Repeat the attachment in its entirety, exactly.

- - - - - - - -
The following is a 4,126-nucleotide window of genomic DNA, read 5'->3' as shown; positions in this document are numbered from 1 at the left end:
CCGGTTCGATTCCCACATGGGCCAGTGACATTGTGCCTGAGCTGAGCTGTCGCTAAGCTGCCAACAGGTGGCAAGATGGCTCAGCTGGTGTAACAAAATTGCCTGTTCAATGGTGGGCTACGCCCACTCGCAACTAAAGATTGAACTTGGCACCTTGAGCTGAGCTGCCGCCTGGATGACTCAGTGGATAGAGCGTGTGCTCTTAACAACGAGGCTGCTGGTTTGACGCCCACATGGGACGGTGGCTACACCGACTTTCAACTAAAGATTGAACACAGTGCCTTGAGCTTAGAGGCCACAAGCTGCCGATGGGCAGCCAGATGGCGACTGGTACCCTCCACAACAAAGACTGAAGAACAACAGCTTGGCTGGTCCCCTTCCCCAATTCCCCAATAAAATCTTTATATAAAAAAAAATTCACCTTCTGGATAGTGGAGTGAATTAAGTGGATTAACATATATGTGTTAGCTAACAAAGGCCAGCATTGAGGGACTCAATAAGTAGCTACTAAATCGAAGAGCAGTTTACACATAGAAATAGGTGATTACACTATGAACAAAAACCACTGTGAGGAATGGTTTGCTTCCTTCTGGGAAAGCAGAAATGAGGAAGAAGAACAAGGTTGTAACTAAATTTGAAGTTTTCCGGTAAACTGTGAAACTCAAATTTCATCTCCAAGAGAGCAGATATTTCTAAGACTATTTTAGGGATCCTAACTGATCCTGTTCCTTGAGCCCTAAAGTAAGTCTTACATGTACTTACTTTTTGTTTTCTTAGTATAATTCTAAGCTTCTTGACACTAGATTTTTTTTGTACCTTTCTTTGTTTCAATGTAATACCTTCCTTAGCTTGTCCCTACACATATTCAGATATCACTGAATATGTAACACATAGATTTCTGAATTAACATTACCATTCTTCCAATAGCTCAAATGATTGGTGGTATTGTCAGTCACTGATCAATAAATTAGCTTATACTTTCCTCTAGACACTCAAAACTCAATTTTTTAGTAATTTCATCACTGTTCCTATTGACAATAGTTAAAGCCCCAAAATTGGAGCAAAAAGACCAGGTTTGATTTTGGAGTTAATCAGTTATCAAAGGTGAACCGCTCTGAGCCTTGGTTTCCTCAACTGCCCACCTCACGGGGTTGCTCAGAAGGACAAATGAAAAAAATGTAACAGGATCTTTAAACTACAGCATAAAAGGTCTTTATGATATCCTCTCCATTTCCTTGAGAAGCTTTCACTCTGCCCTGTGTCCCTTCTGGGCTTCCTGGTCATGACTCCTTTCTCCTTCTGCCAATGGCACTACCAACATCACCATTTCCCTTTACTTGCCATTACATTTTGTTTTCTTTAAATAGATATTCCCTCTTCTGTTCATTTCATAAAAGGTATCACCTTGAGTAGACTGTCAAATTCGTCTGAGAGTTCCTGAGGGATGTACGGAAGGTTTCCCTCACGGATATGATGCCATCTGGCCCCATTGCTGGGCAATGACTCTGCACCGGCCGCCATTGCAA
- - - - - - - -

The following is a 4,126-nucleotide window of genomic DNA, read 5'->3' as shown; positions in this document are numbered from 1 at the left end:
CCGGTTCGATTCCCACATGGGCCAGTGACATTGTGCCTGAGCTGAGCTGTCGCTAAGCTGCCAACAGGTGGCAAGATGGCTCAGCTGGTGTAACAAAATTGCCTGTTCAATGGTGGGCTACGCCCACTCGCAACTAAAGATTGAACTTGGCACCTTGAGCTGAGCTGCCGCCTGGATGACTCAGTGGATAGAGCGTGTGCTCTTAACAACGAGGCTGCTGGTTTGACGCCCACATGGGACGGTGGCTACACCGACTTTCAACTAAAGATTGAACACAGTGCCTTGAGCTTAGAGGCCACAAGCTGCCGATGGGCAGCCAGATGGCGACTGGTACCCTCCACAACAAAGACTGAAGAACAACAGCTTGGCTGGTCCCCTTCCCCAATTCCCCAATAAAATCTTTATATAAAAAAAAATTCACCTTCTGGATAGTGGAGTGAATTAAGTGGATTAACATATATGTGTTAGCTAACAAAGGCCAGCATTGAGGGACTCAATAAGTAGCTACTAAATCGAAGAGCAGTTTACACATAGAAATAGGTGATTACACTATGAACAAAAACCACTGTGAGGAATGGTTTGCTTCCTTCTGGGAAAGCAGAAATGAGGAAGAAGAACAAGGTTGTAACTAAATTTGAAGTTTTCCGGTAAACTGTGAAACTCAAATTTCATCTCCAAGAGAGCAGATATTTCTAAGACTATTTTAGGGATCCTAACTGATCCTGTTCCTTGAGCCCTAAAGTAAGTCTTACATGTACTTACTTTTTGTTTTCTTAGTATAATTCTAAGCTTCTTGACACTAGATTTTTTTTGTACCTTTCTTTGTTTCAATGTAATACCTTCCTTAGCTTGTCCCTACACATATTCAGATATCACTGAATATGTAACACATAGATTTCTGAATTAACATTACCATTCTTCCAATAGCTCAAATGATTGGTGGTATTGTCAGTCACTGATCAATAAATTAGCTTATACTTTCCTCTAGACACTCAAAACTCAATTTTTTAGTAATTTCATCACTGTTCCTATTGACAATAGTTAAAGCCCCAAAATTGGAGCAAAAAGACCAGGTTTGATTTTGGAGTTAATCAGTTATCAAAGGTGAACCGCTCTGAGCCTTGGTTTCCTCAACTGCCCACCTCACGGGGTTGCTCAGAAGGACAAATGAAAAAAATGTAACAGGATCTTTAAACTACAGCATAAAAGGTCTTTATGATATCCTCTCCATTTCCTTGAGAAGCTTTCACTCTGCCCTGTGTCCCTTCTGGGCTTCCTGGTCATGACTCCTTTCTCCTTCTGCCAATGGCACTACCAACATCACCATTTCCCTTTACTTGCCATTACATTTTGTTTTCTTTAAATAGATATTCCCTCTTCTGTTCATTTCATAAAAGGTATCACCTTGAGTAGACTGTCAAATTCGTCTGAGAGTTCCTGAGGGATGTACGGAAGGTTTCCCTCACGGATATGATGCCATCTGGCCCCATTGCTGGGCAATGACTCTGCACCGGCCGCCATTGCAA